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Wellington Daily News - Wellington, KS
Author Stephen Balzac offers ways businesses can increase revenue and attract more clients.
Problem Solving and Mistakes
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By Stephen Balzac
Author Stephen Balzac offers ways businesses can increase revenue and attract more clients with his 7 Steps Ahead philosophy. Whether you're trying to hire the right people or get your team on track, this is the place for accurate, useful ...
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Author Stephen Balzac offers ways businesses can increase revenue and attract more clients with his 7 Steps Ahead philosophy. Whether you're trying to hire the right people or get your team on track, this is the place for accurate, useful information. Stephen is an expert on leadership and organizational development, a consultant and professional speaker, and author of \x34The 36-Hour Course in Organizational Development,\x34 published by McGraw-Hill, and a contributing author to volume one of \x34Ethics and Game Design: Teaching Values Through Play.\x34 Contact Steve at steve@7stepsahead.com.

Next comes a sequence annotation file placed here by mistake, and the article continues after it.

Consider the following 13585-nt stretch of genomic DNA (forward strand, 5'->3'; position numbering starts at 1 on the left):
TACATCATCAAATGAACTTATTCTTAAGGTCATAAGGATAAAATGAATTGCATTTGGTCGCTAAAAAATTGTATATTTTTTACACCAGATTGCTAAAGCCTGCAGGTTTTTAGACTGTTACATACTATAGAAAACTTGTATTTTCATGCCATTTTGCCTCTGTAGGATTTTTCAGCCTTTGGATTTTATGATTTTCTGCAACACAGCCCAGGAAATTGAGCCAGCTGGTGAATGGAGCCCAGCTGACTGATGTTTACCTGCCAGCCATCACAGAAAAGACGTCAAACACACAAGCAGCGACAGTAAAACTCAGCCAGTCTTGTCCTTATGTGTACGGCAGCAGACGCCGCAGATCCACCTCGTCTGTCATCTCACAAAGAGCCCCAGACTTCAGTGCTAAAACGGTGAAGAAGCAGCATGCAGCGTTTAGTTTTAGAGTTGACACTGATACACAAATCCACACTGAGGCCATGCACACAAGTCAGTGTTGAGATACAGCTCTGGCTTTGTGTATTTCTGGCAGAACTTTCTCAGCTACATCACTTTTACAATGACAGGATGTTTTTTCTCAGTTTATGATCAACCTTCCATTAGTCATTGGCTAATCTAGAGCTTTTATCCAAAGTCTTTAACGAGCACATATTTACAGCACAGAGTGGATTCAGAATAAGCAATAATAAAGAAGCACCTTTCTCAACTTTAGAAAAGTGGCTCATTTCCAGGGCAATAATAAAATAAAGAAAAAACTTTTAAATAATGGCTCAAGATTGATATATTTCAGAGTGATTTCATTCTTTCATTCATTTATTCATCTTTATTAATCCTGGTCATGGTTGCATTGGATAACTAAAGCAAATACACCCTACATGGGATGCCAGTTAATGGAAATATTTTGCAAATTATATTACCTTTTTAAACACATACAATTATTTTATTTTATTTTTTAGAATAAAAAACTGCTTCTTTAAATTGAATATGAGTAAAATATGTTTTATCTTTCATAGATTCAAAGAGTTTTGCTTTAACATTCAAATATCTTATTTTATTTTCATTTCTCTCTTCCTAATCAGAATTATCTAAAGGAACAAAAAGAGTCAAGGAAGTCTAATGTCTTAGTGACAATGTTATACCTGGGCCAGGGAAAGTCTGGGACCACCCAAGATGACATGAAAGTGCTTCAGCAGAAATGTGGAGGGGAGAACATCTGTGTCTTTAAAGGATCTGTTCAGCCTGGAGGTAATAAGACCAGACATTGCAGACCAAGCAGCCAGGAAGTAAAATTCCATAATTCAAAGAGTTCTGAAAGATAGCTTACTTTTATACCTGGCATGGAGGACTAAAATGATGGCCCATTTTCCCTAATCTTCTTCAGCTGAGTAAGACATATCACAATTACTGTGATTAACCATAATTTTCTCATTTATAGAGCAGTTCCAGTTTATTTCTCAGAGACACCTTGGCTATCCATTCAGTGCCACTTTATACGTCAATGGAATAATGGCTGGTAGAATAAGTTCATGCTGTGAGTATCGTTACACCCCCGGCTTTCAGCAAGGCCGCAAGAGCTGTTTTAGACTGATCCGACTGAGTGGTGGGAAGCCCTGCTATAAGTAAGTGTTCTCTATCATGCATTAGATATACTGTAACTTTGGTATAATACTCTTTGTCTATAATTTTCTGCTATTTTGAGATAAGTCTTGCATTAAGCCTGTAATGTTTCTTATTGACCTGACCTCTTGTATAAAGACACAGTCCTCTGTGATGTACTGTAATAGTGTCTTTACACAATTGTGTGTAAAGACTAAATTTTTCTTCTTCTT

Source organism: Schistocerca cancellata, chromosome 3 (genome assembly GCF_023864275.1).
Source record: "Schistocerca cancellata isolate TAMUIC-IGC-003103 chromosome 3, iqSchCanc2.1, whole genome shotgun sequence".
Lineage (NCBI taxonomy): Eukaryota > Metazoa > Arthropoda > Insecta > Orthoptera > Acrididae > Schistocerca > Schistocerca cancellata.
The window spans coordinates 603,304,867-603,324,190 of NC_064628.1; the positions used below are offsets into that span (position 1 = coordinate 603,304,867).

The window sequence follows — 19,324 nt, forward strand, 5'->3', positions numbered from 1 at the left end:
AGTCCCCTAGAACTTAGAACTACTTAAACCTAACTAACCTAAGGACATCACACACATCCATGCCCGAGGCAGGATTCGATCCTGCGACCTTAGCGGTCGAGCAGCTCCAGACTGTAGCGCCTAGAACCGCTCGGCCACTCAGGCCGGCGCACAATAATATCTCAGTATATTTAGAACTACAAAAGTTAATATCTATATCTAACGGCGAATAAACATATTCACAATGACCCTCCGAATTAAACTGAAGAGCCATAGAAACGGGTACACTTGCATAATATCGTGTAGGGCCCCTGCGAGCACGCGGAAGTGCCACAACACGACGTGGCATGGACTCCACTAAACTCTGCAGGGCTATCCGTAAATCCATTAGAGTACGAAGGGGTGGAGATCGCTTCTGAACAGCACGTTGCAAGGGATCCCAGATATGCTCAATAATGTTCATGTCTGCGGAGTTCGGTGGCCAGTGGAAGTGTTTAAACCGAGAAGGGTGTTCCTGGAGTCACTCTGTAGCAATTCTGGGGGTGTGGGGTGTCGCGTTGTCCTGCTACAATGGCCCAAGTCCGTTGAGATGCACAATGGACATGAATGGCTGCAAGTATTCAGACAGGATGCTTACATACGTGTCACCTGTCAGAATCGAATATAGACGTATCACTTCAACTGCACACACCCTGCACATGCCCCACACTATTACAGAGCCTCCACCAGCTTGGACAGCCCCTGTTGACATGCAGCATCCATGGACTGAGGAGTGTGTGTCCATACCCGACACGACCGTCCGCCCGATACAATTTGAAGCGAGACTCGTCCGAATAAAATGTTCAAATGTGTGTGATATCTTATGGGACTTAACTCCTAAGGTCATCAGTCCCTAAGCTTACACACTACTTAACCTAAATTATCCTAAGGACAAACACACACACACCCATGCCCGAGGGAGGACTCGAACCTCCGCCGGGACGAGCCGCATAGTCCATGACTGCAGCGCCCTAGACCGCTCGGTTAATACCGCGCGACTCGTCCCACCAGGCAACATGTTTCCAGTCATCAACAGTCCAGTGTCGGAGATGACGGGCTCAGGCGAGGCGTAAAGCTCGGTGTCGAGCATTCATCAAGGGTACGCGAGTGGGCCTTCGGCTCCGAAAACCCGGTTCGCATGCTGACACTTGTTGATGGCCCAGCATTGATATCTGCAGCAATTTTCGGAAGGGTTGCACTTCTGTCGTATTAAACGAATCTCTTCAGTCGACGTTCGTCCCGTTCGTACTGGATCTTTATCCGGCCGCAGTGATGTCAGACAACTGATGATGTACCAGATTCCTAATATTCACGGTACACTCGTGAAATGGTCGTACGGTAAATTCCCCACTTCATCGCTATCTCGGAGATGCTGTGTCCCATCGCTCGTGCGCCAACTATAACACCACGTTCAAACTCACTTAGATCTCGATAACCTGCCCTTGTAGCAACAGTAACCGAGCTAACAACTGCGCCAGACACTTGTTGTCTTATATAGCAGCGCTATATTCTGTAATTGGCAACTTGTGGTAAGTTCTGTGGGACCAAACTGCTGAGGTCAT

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By steve
Aug. 9, 2013 11:05 a.m.



This is an excerpt from my upcoming book, Organizational Psychology for Managers

Teams that don’t work when the manager isn’t around are legion. It’s a common problem, and common wisdom suggests that the team members lack motivation or are trying to goof off: when the cat’s away, and all that.

Common wisdom may sound good, but is often wrong. This is no exception.

Groups can get stuck when the leader becomes the chief problem solver. While it may seem efficient for a leader who is also an expert in the domain to quickly solve problems and instruct the team on what to do, this approach again has the drawback of not enabling the team to develop the necessary skills and confidence in those skills. If the team doesn’t think it can do the job, or isn’t willing to try, then it doesn’t matter how skillful they are at decision making and it doesn’t matter how clear the goals are. It’ll merely be that much clearer to them that they cannot do it. It may be necessary for leaders to walk through the problem solving process in front of their team and it will certainly be necessary for leaders to moderate the process.

Basically, teams need to solve problems as a team. This includes making the inevitable mistakes along the way. It is the act of making mistakes, learning from the experience, and moving on that enables the team to truly develop not just confidence in its skills but resilience as well. Without that experience, team confidence is brittle and team members considerably less willing to explore innovative solutions to problems. The broader organization’s cultural attitudes towards mistakes is going to play a significant role here.

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